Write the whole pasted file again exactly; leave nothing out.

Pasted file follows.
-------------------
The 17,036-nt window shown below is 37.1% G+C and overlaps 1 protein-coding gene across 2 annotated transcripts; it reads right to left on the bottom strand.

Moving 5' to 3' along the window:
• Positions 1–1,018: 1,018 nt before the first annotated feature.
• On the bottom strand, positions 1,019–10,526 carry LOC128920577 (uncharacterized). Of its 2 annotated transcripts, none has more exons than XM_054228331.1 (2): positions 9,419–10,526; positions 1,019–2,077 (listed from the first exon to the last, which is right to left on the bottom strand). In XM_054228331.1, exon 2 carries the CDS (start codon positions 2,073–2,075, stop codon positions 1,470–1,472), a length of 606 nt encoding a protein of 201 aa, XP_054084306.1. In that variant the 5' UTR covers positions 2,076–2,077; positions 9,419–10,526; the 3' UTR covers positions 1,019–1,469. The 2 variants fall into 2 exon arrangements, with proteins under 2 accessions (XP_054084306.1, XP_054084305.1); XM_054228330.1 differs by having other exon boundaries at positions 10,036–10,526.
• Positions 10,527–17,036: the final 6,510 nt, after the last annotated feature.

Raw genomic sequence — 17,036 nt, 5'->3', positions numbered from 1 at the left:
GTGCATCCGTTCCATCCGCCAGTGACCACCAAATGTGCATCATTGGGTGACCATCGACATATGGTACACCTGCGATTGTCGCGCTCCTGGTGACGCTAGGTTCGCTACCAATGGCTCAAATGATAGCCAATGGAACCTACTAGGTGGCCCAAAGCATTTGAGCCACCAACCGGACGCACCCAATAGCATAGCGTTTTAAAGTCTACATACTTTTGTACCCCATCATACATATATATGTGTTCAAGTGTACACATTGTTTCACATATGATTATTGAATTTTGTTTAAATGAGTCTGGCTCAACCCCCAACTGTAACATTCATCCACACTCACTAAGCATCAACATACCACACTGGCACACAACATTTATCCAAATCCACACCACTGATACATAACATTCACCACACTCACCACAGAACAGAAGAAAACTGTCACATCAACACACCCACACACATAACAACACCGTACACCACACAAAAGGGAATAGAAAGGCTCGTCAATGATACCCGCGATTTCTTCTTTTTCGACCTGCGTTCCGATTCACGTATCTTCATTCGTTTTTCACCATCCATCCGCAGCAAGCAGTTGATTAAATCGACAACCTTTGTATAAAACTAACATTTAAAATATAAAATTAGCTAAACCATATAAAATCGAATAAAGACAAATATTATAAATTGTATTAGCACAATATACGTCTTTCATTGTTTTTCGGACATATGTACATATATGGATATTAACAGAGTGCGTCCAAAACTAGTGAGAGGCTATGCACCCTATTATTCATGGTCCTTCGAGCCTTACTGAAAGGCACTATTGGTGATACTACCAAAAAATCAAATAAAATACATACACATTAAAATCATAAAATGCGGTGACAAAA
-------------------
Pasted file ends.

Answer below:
The 17,036-nt window shown below is 37.1% G+C and overlaps 1 protein-coding gene across 2 annotated transcripts; it reads right to left on the bottom strand.

Moving 5' to 3' along the window:
• Positions 1–1,018: 1,018 nt before the first annotated feature.
• On the bottom strand, positions 1,019–10,526 carry LOC128920577 (uncharacterized). Of its 2 annotated transcripts, none has more exons than XM_054228331.1 (2): positions 9,419–10,526; positions 1,019–2,077 (listed from the first exon to the last, which is right to left on the bottom strand). In XM_054228331.1, exon 2 carries the CDS (start codon positions 2,073–2,075, stop codon positions 1,470–1,472), a length of 606 nt encoding a protein of 201 aa, XP_054084306.1. In that variant the 5' UTR covers positions 2,076–2,077; positions 9,419–10,526; the 3' UTR covers positions 1,019–1,469. The 2 variants fall into 2 exon arrangements, with proteins under 2 accessions (XP_054084306.1, XP_054084305.1); XM_054228330.1 differs by having other exon boundaries at positions 10,036–10,526.
• Positions 10,527–17,036: the final 6,510 nt, after the last annotated feature.

Raw genomic sequence — 17,036 nt, 5'->3', positions numbered from 1 at the left:
GTGCATCCGTTCCATCCGCCAGTGACCACCAAATGTGCATCATTGGGTGACCATCGACATATGGTACACCTGCGATTGTCGCGCTCCTGGTGACGCTAGGTTCGCTACCAATGGCTCAAATGATAGCCAATGGAACCTACTAGGTGGCCCAAAGCATTTGAGCCACCAACCGGACGCACCCAATAGCATAGCGTTTTAAAGTCTACATACTTTTGTACCCCATCATACATATATATGTGTTCAAGTGTACACATTGTTTCACATATGATTATTGAATTTTGTTTAAATGAGTCTGGCTCAACCCCCAACTGTAACATTCATCCACACTCACTAAGCATCAACATACCACACTGGCACACAACATTTATCCAAATCCACACCACTGATACATAACATTCACCACACTCACCACAGAACAGAAGAAAACTGTCACATCAACACACCCACACACATAACAACACCGTACACCACACAAAAGGGAATAGAAAGGCTCGTCAATGATACCCGCGATTTCTTCTTTTTCGACCTGCGTTCCGATTCACGTATCTTCATTCGTTTTTCACCATCCATCCGCAGCAAGCAGTTGATTAAATCGACAACCTTTGTATAAAACTAACATTTAAAATATAAAATTAGCTAAACCATATAAAATCGAATAAAGACAAATATTATAAATTGTATTAGCACAATATACGTCTTTCATTGTTTTTCGGACATATGTACATATATGGATATTAACAGAGTGCGTCCAAAACTAGTGAGAGGCTATGCACCCTATTATTCATGGTCCTTCGAGCCTTACTGAAAGGCACTATTGGTGATACTACCAAAAAATCAAATAAAATACATACACATTAAAATCATAAAATGCGGTGACAAAA